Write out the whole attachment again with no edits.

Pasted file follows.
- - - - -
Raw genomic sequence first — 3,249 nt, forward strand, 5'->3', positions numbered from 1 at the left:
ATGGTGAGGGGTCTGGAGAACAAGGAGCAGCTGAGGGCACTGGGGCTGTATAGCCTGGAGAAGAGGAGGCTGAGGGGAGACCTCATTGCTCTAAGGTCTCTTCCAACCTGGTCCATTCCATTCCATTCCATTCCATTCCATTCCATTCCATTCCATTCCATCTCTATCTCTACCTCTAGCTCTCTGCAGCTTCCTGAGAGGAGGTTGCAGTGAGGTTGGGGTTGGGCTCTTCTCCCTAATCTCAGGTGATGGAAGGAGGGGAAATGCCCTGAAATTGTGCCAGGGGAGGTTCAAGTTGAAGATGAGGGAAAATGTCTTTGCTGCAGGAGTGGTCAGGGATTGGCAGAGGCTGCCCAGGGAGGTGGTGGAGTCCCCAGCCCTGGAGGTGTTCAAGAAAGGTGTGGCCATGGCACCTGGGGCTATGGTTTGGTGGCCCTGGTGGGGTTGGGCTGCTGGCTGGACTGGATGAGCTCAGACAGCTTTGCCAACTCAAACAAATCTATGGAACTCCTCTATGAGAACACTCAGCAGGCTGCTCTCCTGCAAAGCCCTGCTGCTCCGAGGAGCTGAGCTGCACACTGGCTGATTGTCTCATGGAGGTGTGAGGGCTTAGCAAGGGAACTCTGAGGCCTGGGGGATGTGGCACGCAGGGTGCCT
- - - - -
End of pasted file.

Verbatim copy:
Raw genomic sequence first — 3,249 nt, forward strand, 5'->3', positions numbered from 1 at the left:
ATGGTGAGGGGTCTGGAGAACAAGGAGCAGCTGAGGGCACTGGGGCTGTATAGCCTGGAGAAGAGGAGGCTGAGGGGAGACCTCATTGCTCTAAGGTCTCTTCCAACCTGGTCCATTCCATTCCATTCCATTCCATTCCATTCCATTCCATTCCATTCCATCTCTATCTCTACCTCTAGCTCTCTGCAGCTTCCTGAGAGGAGGTTGCAGTGAGGTTGGGGTTGGGCTCTTCTCCCTAATCTCAGGTGATGGAAGGAGGGGAAATGCCCTGAAATTGTGCCAGGGGAGGTTCAAGTTGAAGATGAGGGAAAATGTCTTTGCTGCAGGAGTGGTCAGGGATTGGCAGAGGCTGCCCAGGGAGGTGGTGGAGTCCCCAGCCCTGGAGGTGTTCAAGAAAGGTGTGGCCATGGCACCTGGGGCTATGGTTTGGTGGCCCTGGTGGGGTTGGGCTGCTGGCTGGACTGGATGAGCTCAGACAGCTTTGCCAACTCAAACAAATCTATGGAACTCCTCTATGAGAACACTCAGCAGGCTGCTCTCCTGCAAAGCCCTGCTGCTCCGAGGAGCTGAGCTGCACACTGGCTGATTGTCTCATGGAGGTGTGAGGGCTTAGCAAGGGAACTCTGAGGCCTGGGGGATGTGGCACGCAGGGTGCCT